First of all, the overarching theme of the whole encyclical is care for the environment, but Pope Francis takes a larger sense of the word than usual.  The human environment, according to Pope Francis, includes all of the natural world, but also societies, politics, economics, education, really everything that makes up the world we live in.  So one could say that Laudato Si isn’t really about trees or the natural world because it’s about everything.  But I think that Pope Francis would say that Laudato Si is about everything, and therefore it is all about the natural world.  Nature is not something to disregard as unimportant: “When we speak of the ‘environment,’ what we really mean is a relationship existing between nature and the society which lives in it.  Nature cannot be regarded as something separate from ourselves or as a mere setting in which we live.  We are part of nature, included in it and thus in constant interaction with it.” (paragraph 139)

That being said, Pope Francis does an excellent job balancing what we owe to the environment and what we owe to the human community that breathes and lives and works in this world.  The key to this balance is, quite simply, opening one’s eyes simultaneously to the beauty and goodness of a creation that reflects God’s own goodness and the beauty of a human person whose existence reflects God’s own image.  It’s just looking up, and looking around.  Just to name one example of harm to the environment that needs more attention is the waste of water.  We can get wrapped-up in our singing performance in the shower and forget that the waste of water affects fish, trees, the poor, future generations, you name it.

The encyclical is a wake-up call to just stop and look around us, to see how the world, especially the creation of flora and fauna, is being affected by our carelessness.  We have become so focused on instant gratification that, astonishingly, we have little to no conscience at all about the gift that is all of creation.  In fact, Pope Francis calls our lack of response to care for the environment a sign of ethical failure on the part of humanity: “Here we see how environmental deterioration and human and ethical degradation are closely linked.  Many people will deny doing anything wrong because distractions constantly dull our consciousness of just how limited and finite our world really is.” (paragraph 56)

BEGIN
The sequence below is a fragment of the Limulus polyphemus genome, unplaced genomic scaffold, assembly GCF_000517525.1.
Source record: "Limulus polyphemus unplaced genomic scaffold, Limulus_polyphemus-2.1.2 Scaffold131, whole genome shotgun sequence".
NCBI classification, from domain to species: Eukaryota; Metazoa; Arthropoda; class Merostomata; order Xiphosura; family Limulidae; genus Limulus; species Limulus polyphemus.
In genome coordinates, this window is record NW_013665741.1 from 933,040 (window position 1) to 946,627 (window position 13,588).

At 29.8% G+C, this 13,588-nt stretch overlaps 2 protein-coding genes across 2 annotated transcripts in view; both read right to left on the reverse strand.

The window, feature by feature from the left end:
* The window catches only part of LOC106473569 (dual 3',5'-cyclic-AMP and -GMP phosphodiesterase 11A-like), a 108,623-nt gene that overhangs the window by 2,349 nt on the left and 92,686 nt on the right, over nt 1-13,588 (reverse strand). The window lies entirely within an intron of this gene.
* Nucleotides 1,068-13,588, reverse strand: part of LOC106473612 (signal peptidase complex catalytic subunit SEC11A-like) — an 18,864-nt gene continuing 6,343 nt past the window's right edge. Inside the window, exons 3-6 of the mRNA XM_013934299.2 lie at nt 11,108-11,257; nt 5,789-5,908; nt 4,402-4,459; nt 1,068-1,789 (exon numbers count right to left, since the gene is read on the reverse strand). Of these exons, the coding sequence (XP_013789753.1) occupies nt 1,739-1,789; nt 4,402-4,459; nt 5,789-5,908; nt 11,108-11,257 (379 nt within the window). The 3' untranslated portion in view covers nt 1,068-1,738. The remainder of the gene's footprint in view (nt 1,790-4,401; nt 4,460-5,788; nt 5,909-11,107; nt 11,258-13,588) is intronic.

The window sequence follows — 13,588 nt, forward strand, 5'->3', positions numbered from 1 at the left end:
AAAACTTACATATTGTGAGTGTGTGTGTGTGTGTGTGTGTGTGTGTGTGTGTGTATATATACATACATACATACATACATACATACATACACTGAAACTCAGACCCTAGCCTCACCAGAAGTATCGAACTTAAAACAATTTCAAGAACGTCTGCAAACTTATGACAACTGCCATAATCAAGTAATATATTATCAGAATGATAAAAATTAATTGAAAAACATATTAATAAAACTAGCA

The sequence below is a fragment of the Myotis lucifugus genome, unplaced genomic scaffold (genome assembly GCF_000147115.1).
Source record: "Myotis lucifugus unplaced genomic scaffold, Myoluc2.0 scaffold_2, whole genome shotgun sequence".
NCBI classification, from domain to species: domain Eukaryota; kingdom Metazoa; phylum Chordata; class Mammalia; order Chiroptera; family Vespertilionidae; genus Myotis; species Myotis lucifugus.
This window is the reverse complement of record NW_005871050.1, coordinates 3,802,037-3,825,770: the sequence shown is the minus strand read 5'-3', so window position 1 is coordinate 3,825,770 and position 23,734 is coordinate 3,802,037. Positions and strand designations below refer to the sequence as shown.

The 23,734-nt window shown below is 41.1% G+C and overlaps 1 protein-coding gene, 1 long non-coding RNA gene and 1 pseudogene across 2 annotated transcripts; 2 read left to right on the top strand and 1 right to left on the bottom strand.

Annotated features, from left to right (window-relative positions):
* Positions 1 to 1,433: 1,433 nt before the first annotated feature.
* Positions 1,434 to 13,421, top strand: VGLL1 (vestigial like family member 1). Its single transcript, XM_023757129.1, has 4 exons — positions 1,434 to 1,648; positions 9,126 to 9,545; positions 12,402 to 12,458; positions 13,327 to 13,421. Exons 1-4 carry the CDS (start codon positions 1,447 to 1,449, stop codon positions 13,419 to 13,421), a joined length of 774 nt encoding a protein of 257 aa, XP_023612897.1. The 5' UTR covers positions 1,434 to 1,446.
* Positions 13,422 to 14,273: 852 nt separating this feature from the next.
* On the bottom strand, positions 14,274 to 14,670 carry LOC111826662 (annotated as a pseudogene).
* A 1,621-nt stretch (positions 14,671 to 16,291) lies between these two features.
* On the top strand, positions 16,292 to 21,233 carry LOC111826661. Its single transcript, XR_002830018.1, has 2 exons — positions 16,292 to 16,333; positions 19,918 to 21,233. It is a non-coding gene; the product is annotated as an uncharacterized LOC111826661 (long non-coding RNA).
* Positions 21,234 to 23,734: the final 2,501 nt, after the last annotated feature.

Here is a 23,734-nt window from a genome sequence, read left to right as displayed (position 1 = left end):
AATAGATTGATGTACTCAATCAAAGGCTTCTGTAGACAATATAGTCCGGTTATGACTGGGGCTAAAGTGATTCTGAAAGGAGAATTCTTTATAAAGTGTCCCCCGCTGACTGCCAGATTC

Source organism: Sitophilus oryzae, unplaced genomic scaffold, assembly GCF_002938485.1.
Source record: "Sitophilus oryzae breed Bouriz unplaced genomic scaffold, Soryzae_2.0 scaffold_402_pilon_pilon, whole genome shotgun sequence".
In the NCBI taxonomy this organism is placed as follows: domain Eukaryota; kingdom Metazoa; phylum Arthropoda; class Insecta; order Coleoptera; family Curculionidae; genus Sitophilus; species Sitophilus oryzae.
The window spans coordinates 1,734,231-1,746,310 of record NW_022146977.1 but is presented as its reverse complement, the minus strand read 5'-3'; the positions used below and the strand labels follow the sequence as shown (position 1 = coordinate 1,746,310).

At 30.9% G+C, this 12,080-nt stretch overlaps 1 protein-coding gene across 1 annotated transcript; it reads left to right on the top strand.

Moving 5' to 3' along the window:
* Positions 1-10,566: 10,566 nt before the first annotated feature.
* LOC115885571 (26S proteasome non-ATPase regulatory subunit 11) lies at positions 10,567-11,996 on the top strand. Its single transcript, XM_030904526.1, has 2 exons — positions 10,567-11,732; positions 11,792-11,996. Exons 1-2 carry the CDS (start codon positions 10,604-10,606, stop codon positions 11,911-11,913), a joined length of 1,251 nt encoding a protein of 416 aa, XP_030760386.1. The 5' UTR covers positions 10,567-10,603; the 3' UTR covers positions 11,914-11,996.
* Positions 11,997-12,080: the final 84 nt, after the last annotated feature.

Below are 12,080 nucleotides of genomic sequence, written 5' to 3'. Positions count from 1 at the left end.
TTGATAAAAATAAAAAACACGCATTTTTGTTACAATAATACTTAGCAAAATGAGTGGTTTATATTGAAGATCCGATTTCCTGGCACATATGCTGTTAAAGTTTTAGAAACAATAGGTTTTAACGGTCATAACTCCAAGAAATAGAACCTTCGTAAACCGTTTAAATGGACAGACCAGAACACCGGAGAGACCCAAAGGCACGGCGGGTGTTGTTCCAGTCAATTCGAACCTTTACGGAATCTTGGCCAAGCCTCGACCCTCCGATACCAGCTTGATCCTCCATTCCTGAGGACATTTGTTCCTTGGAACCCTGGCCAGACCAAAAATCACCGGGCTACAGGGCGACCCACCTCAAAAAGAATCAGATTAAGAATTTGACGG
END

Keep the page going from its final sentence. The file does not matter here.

For a visual representation of what is happening:

Us:

Pope Francis:

The encyclical is not a call to look at pretty waterfalls; it’s honestly a call to sacrificial and immediate action.  I wish I had more space to explain fully how earnest and compelling Pope Francis was throughout the entire encyclical, but I can tell you this; he was certainly not hippie-ish throughout any of the document.  Check out this quote:

The natural environment is a collective good, the patrimony of all humanity and the responsibility of everyone.  If we make something our own, it is only to administer it for the good of all.  If we do not, we burden our consciences with the weight of having denied the existence of others.  That is why the New Zealand bishops asked what the commandment “Thou shalt not kill” means when “twenty percent of the world’s population consumes resources at a rate that robs the poor nations and future generations of what they need to survive.” (paragraph 95)

Care of the environment is a sacred duty.  Let’s not be stuck in “our own world” because the whole of creation is so much more.

Sarah